Well, when you go to the website, you can either go to my website: damaliayo.com, or you can go to reparationsday.com and download the instruction kit. I don’t send anybody out to do performance without some information and support. In there it has, for example frequently asked questions. Because when you go out there, you’re basically doing improv and you want to have something in your back pocket to say, “this is what I say if somebody asks me that?” Just so you’re not totally panicked. I’m asking non-performers to do this, so.. I encourage people to work in teams, so there’s always somebody there to watch you incase there is a safety issue. I really say right off the bat, don’t do this performance alone. I never do it alone. I would really love to see people in different cities meet up and then all panhandle within visual range of each other because that makes a bigger impact on the city and also helps the performers feel supported. And then the very first rule of the performance is that you go out and the very first thing that you do when you hit the streets is that you pay the other panhandlers on the corners around you and pick a place that doesn’t interfere with their work. There’s a lot of valid things that goes into this, to make it a true performance, and true experience and have a lot of respect for yourself and the people around you.

PF:
I think a lot of times, people – they don’t investigate the entirety of what you’re trying to do. They’re just like.. panhandling?? But it really goes deeper than that.

DA:
Yeah it does. I always go deeper; people should know that about me. They don’t trust me.

PF:
What’s the next step, then? After the performance, what kind of measures are being taken afterwards to continue raising consciousness and to turn this into a meaningful experience beyond the performance?

DA:
That’s a really great question, in fact I’m having a long conversation with a young man from the N’cobra Youth Council, (*N’Cobra – National Coalition of Blacks for Reparations in America) which is a reparations organization. And he was trying to talk me out of doing the piece. He wasn’t trying to, he was relaying from his group, their concerns. And after talking with him for quite a while, we really do need multi-layered, multi-leveled parts to this. So he’s actually in the midst of writing a poem that can be performed as part of it or handed out. There’s another woman, actually from Blackademics I believe, Kameelah.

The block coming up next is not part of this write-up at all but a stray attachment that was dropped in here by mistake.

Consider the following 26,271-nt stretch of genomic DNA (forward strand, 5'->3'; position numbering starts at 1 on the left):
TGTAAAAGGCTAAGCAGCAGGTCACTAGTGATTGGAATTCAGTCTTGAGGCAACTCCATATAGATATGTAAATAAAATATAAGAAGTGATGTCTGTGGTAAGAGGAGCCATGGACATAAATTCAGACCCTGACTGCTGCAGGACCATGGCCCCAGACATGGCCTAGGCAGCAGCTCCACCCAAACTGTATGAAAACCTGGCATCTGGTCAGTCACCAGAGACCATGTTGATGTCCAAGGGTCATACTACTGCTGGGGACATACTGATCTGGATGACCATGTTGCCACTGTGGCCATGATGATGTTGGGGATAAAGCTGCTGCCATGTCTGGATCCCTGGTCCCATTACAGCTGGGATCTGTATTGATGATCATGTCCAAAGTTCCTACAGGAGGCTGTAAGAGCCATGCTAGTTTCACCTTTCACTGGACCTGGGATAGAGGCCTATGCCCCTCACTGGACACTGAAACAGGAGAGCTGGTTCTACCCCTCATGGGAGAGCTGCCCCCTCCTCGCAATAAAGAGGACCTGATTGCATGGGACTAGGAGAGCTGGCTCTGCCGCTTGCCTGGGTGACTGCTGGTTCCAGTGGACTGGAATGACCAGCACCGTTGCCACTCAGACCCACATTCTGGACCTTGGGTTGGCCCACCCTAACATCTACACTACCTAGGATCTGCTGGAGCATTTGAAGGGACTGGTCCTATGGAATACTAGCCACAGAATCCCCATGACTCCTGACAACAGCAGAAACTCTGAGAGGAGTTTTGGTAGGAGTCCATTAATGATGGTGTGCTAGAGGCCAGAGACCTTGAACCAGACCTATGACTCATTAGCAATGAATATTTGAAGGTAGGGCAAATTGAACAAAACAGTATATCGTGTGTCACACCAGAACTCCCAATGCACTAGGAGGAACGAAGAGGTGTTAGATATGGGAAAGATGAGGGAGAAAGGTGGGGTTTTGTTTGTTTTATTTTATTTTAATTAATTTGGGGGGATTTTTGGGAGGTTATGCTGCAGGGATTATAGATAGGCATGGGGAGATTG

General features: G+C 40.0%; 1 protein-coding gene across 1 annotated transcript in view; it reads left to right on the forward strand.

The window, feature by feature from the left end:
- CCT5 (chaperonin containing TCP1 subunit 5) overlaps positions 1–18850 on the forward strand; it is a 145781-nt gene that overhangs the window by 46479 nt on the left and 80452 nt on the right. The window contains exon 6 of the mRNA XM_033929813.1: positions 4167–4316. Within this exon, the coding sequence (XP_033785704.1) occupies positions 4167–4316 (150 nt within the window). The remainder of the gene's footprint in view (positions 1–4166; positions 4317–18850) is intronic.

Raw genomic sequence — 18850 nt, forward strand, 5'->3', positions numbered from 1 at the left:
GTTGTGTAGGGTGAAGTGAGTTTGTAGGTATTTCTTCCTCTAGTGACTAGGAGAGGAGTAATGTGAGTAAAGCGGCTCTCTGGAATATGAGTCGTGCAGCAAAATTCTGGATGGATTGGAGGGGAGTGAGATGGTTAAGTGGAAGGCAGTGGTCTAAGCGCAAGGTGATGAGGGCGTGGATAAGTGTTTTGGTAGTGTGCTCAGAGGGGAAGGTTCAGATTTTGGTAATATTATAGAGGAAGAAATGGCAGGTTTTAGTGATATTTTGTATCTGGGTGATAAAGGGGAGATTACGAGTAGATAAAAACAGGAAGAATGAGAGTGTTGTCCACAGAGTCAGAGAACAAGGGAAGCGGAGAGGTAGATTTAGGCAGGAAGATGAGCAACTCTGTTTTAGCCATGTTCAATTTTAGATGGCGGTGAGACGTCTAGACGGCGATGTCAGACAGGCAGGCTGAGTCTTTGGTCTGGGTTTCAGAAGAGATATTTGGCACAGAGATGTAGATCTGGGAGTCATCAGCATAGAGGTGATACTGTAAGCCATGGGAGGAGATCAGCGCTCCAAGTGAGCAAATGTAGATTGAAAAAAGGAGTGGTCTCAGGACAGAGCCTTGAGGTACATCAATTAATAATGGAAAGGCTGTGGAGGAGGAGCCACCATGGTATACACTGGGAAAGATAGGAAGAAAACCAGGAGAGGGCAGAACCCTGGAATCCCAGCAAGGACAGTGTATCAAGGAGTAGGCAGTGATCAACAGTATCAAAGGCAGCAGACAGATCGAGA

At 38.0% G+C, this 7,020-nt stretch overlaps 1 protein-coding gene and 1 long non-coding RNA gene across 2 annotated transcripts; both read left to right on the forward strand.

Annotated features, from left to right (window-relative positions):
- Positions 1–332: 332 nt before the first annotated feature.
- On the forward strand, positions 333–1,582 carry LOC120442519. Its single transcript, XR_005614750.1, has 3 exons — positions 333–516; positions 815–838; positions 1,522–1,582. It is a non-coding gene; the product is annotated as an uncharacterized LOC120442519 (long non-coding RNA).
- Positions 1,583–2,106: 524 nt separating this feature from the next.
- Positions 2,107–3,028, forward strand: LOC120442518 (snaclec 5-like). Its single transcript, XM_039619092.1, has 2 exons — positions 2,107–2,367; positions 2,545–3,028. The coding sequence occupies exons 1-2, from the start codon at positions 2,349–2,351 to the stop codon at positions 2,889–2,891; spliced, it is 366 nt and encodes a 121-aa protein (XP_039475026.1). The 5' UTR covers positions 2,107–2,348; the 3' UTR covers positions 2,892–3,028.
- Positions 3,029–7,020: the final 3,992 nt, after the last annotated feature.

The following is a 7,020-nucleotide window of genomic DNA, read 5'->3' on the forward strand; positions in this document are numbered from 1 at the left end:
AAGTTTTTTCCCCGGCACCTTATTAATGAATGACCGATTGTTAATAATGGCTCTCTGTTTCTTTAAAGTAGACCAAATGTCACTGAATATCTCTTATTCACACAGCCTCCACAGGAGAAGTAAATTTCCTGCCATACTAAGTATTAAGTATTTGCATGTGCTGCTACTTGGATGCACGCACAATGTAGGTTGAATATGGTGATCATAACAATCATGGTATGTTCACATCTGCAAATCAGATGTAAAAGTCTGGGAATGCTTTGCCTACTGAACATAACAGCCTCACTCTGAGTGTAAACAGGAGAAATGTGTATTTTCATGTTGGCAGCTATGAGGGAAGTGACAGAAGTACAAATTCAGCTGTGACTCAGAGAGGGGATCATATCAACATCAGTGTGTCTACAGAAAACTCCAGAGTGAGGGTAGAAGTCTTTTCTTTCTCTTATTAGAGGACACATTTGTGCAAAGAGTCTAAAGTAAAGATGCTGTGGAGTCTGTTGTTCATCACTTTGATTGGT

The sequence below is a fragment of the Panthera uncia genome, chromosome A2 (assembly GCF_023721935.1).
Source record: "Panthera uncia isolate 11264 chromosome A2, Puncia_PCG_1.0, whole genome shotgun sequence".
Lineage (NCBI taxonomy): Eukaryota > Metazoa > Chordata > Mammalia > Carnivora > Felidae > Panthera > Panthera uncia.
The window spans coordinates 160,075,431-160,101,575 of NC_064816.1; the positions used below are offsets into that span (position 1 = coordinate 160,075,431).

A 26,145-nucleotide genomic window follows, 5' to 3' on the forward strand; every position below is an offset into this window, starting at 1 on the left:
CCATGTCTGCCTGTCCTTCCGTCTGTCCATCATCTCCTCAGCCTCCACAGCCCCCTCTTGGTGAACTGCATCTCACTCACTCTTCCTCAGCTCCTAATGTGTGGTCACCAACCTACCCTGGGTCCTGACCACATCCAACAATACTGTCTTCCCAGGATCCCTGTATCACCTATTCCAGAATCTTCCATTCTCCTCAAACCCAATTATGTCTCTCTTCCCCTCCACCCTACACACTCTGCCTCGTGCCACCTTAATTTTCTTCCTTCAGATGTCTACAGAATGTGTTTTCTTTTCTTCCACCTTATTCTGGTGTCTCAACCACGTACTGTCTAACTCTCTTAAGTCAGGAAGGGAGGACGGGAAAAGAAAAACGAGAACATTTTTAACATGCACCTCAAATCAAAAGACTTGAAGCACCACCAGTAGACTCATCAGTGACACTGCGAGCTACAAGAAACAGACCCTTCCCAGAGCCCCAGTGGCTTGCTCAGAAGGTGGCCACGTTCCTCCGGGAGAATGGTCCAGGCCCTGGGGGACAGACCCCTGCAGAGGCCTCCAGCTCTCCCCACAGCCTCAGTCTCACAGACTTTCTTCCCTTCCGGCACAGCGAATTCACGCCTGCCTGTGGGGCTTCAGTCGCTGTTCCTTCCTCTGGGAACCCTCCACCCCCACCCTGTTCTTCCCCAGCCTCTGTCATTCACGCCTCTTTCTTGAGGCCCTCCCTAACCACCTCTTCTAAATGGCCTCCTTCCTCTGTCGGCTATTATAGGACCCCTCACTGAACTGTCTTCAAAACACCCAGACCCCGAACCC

PF:
Kameelah, my homegirl.

DA:
Yeah, she’s going to be doing a web-based part of it, I hope. I’ve got to organize it with her. And what I want to do is collect the names of white people who support reparations, because N’cobra said they don’t have any collected and I know I’ve met a ton of white people who have given me money as a way of saying I support reparations, I had a “in” there.

PF:
I’m sorry to interrupt, but are the white people that give you money, are you talking about people that you’ve panhandled from on the street?

DA:
Yep, yep.

PF:
Do you consider these people genuine supporters?

DA:
Yes.

PF:
Really?

DA:
Yeah, because. I think it’s very funny that there’s this fear that people are just doing this as a token gesture. Look – Americans do not like to part with their money. They don’t like to part with 20 cents. Look at how we look down at panhandlers, as a general rule. People don’t even like to give them 20 cents. So my experience, and the good thing about this is that, I’ve done this performance in 4 cities across the country, so I can say this is what happens. My experience is that people understand the performance, they look at it and they go, “oh I get what you’re doing, let me chip in my dollar, or my two dollars or my 50 cents.” It’s a way of almost voting, people really do use it as a way of voicing their vote. Nobody’s saying, “here’s a dollar, I’m done paying reparations.”

PF:
Okay, okay, so you see it as more as a thing of solidarity than actually people thinking, “Alright, well I don’t owe you Negroes anything else”.

DA:
Oh yeah obviously. It’s a symbolic gesture. That’s why it’s a performance it’s not a campaign, it’s not a protest, it’s certainly not posed as a solution. So I think that that is an important thing that people are missing. Now the other piece, when people register as a performer on my website or at reparationsday.com, they then become part of the community of performers, and we have a blog and a phone number. And on the day of the panhandling, everybody gets my phone number and they can call me if they need anything or have questions. You can talk about your experience and then you can call in your stories, or if people on the street want to call into the voicemail. So there’s going to be this wonderful verbal record of what happens on that day.

PF:
Wow, well, I’m telling you. There’s been a lot of controversy buzzing around the campus here in New York at Syracuse, and people getting excited about it, so you should be getting some phone calls or emails or contributions from the folks down here.

For more information, check out:
Damali’s site and Reparationsday.com